Hamilton Center


On January 24, 1783, as the Revolutionary War wound down and the United States prepared for full independence, a congressionally appointed committee led by James Madison recommended “a list of books proper for the use of Congress” in conducting constitutional government. The list included core texts on ethics, political and legal thought, law, religion, and European and American history. The list ranged from ancient authors such as Plato and Aristotle to contemporary writers like Cesare Beccaria and Emer de Vattel.

It included “conservative” thinkers like Edmund Burke and “radical” thinkers like Voltaire and David Hume. The legal texts on the list ranged from the Institutes of Justinian to Blackstone’s Commentaries on the Laws of England. In short, Madison’s congressional book list contained a fair cross-section of the thought and history of Western civilization. In asking Madison’s committee to compile this list, Congress implied that leadership in a constitutional democracy depends not merely on the raw ability to obtain and use power, but on a deep knowledge of the Western intellectual tradition. 

Core Mission

The Hamilton Center’s core mission is to help students develop the knowledge, habits of thought, analytical skills, and character to be citizens and leaders in a free society. We will accomplish this mission in three ways:  

  • By developing an integrated, multidisciplinary undergraduate curriculum focusing on the Western intellectual tradition and the ideals of the American founding. This curriculum will educate students in the core texts and great debates of Western civilization and in the principles, ideals and institutions of the American political order.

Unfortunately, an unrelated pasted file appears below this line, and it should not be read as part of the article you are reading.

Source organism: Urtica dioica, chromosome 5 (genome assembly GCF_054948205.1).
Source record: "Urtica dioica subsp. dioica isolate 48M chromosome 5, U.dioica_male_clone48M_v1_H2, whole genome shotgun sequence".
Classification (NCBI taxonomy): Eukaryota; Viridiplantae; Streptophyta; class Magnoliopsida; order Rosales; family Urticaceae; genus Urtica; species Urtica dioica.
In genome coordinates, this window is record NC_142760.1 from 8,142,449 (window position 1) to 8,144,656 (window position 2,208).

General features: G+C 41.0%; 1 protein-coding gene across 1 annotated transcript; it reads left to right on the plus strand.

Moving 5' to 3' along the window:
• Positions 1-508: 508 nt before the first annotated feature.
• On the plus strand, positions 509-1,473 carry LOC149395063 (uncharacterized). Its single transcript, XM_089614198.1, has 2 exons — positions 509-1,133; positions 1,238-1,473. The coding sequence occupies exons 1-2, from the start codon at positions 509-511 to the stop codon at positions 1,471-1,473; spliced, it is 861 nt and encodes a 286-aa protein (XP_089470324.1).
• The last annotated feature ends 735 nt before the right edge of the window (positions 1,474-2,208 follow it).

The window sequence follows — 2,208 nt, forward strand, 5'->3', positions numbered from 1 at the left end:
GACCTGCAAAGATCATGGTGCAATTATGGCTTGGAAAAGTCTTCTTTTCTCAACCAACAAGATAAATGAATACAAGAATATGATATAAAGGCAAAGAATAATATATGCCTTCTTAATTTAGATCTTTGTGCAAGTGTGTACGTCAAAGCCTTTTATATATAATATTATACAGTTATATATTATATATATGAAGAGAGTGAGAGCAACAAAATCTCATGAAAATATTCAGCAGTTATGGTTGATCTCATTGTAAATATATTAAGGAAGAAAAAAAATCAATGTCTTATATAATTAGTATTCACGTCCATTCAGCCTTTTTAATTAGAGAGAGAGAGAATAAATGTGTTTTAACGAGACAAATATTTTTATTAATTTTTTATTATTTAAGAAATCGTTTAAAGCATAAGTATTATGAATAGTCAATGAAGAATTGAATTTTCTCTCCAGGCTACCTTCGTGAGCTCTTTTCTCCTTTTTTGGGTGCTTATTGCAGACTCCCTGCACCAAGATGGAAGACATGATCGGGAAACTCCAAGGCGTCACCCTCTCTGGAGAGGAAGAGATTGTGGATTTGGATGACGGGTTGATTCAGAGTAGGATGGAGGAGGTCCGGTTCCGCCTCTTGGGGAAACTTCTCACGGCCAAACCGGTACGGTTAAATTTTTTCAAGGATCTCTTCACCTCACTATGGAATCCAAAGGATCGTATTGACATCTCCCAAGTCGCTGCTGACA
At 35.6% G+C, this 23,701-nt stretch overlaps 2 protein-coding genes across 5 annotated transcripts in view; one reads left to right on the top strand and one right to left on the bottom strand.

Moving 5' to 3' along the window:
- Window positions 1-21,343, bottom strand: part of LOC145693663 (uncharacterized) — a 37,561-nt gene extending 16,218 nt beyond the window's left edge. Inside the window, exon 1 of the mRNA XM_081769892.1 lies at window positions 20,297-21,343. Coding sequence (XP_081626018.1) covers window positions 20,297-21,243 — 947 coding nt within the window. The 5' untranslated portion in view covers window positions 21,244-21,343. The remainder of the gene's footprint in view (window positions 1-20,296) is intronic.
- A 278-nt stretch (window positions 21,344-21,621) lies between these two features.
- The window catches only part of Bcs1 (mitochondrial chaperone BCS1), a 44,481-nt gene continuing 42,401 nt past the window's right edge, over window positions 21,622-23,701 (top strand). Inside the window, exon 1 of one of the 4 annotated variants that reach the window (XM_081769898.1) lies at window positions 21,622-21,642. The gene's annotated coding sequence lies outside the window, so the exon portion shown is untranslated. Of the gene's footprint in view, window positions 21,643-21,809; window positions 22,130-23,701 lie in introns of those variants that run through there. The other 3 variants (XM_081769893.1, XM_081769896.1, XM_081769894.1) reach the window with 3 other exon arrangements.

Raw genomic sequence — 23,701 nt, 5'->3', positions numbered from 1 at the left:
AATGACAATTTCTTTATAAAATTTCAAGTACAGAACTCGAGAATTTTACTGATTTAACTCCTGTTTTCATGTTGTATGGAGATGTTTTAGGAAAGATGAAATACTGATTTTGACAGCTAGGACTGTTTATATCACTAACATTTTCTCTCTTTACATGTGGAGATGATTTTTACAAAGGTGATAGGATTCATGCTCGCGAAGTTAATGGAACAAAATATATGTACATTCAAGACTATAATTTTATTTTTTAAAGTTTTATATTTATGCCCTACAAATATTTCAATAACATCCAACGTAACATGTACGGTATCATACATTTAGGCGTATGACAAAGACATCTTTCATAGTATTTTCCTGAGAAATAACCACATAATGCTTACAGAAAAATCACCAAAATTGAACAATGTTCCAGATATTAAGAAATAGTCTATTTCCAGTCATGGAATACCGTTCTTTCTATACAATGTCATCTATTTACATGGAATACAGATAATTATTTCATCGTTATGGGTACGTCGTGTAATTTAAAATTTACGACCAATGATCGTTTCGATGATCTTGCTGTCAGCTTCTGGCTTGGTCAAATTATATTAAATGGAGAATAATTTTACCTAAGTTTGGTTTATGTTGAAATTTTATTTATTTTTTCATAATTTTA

• By providing public programming to model the value of civil discourse through debates, symposia and lectures. This program will highlight the value of debate and disagreement based on a core commitment to the search for truth and will resist the current push to “deplatform,” “cancel,” or professionally destroy those with whom we may disagree.  
  • By assisting the Florida Department of Education in its implementation of Florida’s K-12 civics curriculum.  

The American Founding and the American Political Order

The American Founding and the American Political Order

Adam Smith (Oxford) & Patrick Griffin (Notre Dame)

Thursday, 9 February 

4:00 PM / Judaica Suite (Library East)

Co-sponsored event with College of Liberal Arts & Sciences

Co-sponsored event with College of Liberal Arts & Sciences

Screening of Unguarded followed by a panel discussion. Includes Shon Hopwood (Georgetown)

Monday, 27 February

5:30 PM / The Hippodrome 

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How Should We Interpret the Constitution? 

How Should We Interpret the Constitution? 

Randy Barnett (Georgetown) & Mitchell Berman (Penn)

Tuesday, 7 March

4:00 PM / Library East Room 100

Upcoming Events